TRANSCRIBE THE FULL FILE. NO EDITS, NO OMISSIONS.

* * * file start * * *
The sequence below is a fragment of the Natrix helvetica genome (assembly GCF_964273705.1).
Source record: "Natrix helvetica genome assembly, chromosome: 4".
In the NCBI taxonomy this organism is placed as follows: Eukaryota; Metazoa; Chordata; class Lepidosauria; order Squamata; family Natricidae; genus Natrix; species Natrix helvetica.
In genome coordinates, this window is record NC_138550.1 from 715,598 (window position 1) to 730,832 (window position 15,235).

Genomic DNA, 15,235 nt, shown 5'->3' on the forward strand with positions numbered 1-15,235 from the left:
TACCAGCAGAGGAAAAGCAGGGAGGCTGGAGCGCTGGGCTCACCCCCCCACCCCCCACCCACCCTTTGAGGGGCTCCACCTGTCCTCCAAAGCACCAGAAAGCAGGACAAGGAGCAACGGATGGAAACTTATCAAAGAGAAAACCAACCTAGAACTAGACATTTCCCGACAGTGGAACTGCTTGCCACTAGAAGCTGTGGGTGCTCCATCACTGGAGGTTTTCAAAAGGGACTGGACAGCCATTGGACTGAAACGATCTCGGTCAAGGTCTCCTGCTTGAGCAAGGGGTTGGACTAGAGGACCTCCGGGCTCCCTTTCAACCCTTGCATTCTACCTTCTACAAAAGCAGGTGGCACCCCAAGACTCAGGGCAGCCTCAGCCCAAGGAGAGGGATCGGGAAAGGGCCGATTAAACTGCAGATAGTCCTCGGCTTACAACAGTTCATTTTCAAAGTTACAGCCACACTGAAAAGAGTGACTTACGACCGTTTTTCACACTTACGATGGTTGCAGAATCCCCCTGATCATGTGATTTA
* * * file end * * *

The sequence below is a fragment of the Natrix helvetica genome (assembly GCF_964273705.1).
Source record: "Natrix helvetica genome assembly, chromosome: 4".
In the NCBI taxonomy this organism is placed as follows: Eukaryota; Metazoa; Chordata; class Lepidosauria; order Squamata; family Natricidae; genus Natrix; species Natrix helvetica.
In genome coordinates, this window is record NC_138550.1 from 715,598 (window position 1) to 730,832 (window position 15,235).

Genomic DNA, 15,235 nt, shown 5'->3' on the forward strand with positions numbered 1-15,235 from the left:
TACCAGCAGAGGAAAAGCAGGGAGGCTGGAGCGCTGGGCTCACCCCCCCACCCCCCACCCACCCTTTGAGGGGCTCCACCTGTCCTCCAAAGCACCAGAAAGCAGGACAAGGAGCAACGGATGGAAACTTATCAAAGAGAAAACCAACCTAGAACTAGACATTTCCCGACAGTGGAACTGCTTGCCACTAGAAGCTGTGGGTGCTCCATCACTGGAGGTTTTCAAAAGGGACTGGACAGCCATTGGACTGAAACGATCTCGGTCAAGGTCTCCTGCTTGAGCAAGGGGTTGGACTAGAGGACCTCCGGGCTCCCTTTCAACCCTTGCATTCTACCTTCTACAAAAGCAGGTGGCACCCCAAGACTCAGGGCAGCCTCAGCCCAAGGAGAGGGATCGGGAAAGGGCCGATTAAACTGCAGATAGTCCTCGGCTTACAACAGTTCATTTTCAAAGTTACAGCCACACTGAAAAGAGTGACTTACGACCGTTTTTCACACTTACGATGGTTGCAGAATCCCCCTGATCATGTGATTTA